Robotic vacuum cleaners are becoming increasingly common, so manufacturers have begun looking for other things for robots to clean.
Keeping air ducts clean is very difficult and often requires the use of special tools. Thankfully, DuCTT, or the Duct Climbing Tetrahedral Tensegrity, which is taking research from the NASA robotics research division to clean ducts and keep the air we breathe clean.
The word "Tensegrity" is a combination of the words "tension" and "integrity," and when it comes to this robot, that basically means that it is made up of rods and cables that are able to expand and contract to move. A construction like this was first demonstrated by NASA around two years ago as a part of research into robots that would be able to navigate difficult terrain.
DucTT was developed by University of California, San Diego Ph.D. student Jeffrey Friesen.
Difficult terrain, however, doesn't have to mean space. It can also mean air ducts. The way that the robot climbs air ducts is that it first anchors its top half, then anchors its bottom half. After that, the top half extends upwards, and the cycle begins again.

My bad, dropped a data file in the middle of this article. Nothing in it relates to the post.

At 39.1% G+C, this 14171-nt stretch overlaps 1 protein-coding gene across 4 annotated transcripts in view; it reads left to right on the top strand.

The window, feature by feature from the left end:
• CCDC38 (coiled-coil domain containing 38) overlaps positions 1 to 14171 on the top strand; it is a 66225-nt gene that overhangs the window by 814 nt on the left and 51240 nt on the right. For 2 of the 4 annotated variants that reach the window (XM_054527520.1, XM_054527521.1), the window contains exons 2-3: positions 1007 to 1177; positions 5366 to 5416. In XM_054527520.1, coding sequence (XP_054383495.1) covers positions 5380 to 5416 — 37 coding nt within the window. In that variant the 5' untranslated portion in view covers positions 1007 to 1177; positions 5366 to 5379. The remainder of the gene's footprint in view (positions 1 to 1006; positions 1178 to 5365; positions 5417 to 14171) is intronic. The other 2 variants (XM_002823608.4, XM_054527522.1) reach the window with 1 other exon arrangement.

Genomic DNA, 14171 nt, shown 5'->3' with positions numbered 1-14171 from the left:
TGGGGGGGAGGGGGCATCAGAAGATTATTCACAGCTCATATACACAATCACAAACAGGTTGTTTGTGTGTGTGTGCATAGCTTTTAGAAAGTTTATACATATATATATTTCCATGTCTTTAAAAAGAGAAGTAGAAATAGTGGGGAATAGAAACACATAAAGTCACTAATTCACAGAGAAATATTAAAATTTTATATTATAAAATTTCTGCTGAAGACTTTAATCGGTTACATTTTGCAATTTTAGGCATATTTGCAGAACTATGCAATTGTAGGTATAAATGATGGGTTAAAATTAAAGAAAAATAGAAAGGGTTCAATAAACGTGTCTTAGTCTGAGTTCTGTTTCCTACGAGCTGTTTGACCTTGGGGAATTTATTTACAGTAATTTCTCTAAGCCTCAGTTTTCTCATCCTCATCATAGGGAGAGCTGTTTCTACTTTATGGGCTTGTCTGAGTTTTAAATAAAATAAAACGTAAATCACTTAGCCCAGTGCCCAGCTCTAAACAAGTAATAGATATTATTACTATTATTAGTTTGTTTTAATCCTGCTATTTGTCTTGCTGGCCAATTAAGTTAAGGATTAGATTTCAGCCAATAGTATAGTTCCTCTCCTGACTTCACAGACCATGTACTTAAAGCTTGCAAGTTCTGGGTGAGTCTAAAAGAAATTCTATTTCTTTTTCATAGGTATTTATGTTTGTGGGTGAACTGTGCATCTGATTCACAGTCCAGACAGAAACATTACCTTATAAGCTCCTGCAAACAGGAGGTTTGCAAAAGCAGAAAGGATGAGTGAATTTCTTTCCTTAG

Air ducts are both expensive to run and maintain, and DuCTT could save a lot of money. Often, in maintaining air ducts, they have to be dismantled by professionals, which can prove to be very costly. A robot simply being able to climb the air ducts is a lot easier. Of course, it's important to note that, while the robot will save money, it would perhaps be better to set it loose after everyone in the office has gone home for the day, as it is pretty noisy.
All of that being said, DuCTT isn't yet ready for commercial release and can't currently do the actual cleaning — it can only climb through the ducts. It does, however, have room for things like sweepers or compressed air.
Check out the video below to see DuCTT in action.